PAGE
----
Biology Stack Exchange is a question and answer site for biology researchers, academics, and students. Join them; it only takes a minute:

Sign up
Here's how it works:
  1. Anybody can ask a question
  2. Anybody can answer
  3. The best answers are voted up and rise to the top

What is the biological function of nose hair? In general, can we consider underarm hair and pubic hair to be vestigial structures?

share|improve this question
up vote 4 down vote accepted

From this article I quote

Hair in the nose is one of the body's first lines of defense against harmful environmental pathogens such as germs, fungus, and spores.

Another purpose for nose hair is to provide additional humidity to the inhaled air. As the air passes through the nasal passages, the mucus and hair provide heat and moisture. Humidity is an important factor for the rest of the respiratory system, such as the larynx and lungs.

Hair in the form of tiny cilia also draw solid particles towards the interface between the nose and throat. Harmful debris is generally directed towards the back of the throat and esophagus for swallowing, while the filtered air continues towards the larynx and lungs.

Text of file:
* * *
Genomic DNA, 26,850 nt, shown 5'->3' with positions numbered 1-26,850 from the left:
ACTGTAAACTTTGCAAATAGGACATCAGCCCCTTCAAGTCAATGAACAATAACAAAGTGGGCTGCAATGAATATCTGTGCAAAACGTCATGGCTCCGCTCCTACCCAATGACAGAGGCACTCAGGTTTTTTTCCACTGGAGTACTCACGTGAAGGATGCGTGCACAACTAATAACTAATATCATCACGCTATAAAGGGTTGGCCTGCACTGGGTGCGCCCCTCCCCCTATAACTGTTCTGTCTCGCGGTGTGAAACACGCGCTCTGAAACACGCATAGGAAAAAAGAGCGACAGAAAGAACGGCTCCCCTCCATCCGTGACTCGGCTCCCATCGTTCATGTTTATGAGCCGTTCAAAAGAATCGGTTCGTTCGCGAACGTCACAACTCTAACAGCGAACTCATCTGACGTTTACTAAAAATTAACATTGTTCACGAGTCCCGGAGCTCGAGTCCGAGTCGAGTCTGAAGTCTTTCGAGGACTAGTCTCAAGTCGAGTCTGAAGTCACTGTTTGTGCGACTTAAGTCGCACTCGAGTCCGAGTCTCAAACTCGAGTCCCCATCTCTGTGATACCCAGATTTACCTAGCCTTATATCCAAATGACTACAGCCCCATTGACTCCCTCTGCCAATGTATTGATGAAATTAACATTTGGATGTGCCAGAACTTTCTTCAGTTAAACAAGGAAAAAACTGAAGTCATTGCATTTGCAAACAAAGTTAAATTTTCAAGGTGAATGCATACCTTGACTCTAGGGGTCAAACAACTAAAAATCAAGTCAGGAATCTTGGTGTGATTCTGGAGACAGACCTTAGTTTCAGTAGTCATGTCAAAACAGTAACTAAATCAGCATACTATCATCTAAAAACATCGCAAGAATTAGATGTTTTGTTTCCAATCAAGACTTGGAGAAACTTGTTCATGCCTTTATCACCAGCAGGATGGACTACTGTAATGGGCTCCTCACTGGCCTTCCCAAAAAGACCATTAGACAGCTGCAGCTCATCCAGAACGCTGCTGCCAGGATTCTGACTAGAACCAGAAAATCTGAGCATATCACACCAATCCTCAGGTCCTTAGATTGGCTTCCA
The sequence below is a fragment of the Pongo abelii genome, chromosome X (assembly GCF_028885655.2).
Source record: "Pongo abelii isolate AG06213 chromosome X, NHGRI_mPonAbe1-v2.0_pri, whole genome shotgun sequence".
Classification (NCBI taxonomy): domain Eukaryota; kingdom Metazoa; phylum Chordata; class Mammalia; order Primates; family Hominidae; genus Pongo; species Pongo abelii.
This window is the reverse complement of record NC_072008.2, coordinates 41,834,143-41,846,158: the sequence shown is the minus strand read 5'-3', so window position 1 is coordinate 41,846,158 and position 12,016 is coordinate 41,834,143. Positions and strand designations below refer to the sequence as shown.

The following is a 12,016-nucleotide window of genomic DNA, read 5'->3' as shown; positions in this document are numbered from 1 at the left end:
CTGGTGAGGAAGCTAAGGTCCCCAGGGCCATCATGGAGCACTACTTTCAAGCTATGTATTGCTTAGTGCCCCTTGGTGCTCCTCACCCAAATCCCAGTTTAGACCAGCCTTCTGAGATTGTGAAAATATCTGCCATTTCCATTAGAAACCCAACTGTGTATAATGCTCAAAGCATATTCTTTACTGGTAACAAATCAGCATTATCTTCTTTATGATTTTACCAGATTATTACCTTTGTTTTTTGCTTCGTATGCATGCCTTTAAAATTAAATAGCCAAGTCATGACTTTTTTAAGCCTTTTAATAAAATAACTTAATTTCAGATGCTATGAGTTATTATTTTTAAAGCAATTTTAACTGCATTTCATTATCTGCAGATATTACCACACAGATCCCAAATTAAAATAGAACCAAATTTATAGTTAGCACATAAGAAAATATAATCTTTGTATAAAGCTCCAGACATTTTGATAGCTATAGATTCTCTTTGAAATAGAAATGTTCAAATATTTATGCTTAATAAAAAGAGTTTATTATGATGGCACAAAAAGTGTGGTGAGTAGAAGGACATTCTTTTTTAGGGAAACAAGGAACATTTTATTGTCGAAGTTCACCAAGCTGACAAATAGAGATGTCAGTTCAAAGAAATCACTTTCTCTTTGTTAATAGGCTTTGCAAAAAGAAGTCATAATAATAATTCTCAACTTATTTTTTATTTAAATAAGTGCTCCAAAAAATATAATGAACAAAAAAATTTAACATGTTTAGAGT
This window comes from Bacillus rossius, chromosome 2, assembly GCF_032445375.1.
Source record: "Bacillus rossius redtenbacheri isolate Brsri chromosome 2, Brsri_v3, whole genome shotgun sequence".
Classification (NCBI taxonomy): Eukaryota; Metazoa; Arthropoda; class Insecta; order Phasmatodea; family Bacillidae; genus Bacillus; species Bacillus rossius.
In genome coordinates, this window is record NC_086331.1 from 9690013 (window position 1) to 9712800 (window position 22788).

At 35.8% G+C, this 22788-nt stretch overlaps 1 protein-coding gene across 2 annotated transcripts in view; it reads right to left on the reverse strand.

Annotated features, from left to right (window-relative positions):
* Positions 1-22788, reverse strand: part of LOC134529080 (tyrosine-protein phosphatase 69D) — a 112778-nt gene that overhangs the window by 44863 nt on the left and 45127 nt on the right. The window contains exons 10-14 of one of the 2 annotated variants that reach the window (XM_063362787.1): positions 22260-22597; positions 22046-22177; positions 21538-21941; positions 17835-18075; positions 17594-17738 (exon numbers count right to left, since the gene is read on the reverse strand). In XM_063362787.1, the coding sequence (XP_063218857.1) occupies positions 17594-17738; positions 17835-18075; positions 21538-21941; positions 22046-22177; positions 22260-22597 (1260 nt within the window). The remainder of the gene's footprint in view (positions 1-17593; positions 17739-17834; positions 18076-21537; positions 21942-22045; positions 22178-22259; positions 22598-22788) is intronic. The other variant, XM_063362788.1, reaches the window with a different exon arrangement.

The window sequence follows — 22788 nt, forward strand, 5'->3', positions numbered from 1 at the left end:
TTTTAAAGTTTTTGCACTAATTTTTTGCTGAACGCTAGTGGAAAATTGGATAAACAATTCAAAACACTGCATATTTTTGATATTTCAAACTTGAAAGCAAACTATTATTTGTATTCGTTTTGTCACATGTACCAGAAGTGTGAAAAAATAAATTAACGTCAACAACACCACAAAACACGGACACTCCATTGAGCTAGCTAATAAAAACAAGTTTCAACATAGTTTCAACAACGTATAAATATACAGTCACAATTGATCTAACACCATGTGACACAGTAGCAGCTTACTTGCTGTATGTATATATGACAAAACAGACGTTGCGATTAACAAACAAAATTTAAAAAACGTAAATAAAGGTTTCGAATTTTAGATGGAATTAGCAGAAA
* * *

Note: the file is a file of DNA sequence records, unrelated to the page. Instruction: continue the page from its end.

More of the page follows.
If you look on an evolutionary perspective, the arm pit hair follicles as well as pubic hair have a type of sweat gland associated with them, called an apocrine gland, that begins to function at puberty and is widely associated with scent-communication via chemicals known as pheromones (reference).

Some other functions that are associated with pubic hair are:

  • Keeping the genitals warm.
  • Drawing attention to the genitalia.
  • It also decreases friction during intercourse (reference).

The nose hair is definitely not vestigial. As long as the armpit hair (between the body and arm in certain heavyset individuals) and pubic hair serve to reduce friction and male sweat serves to increase female hormones, I wouldn't call them vestigial (reference).

share|improve this answer

Your Answer


By posting your answer, you agree to the privacy policy and terms of service.

Not the answer you're looking for? Browse other questions tagged or ask your own question.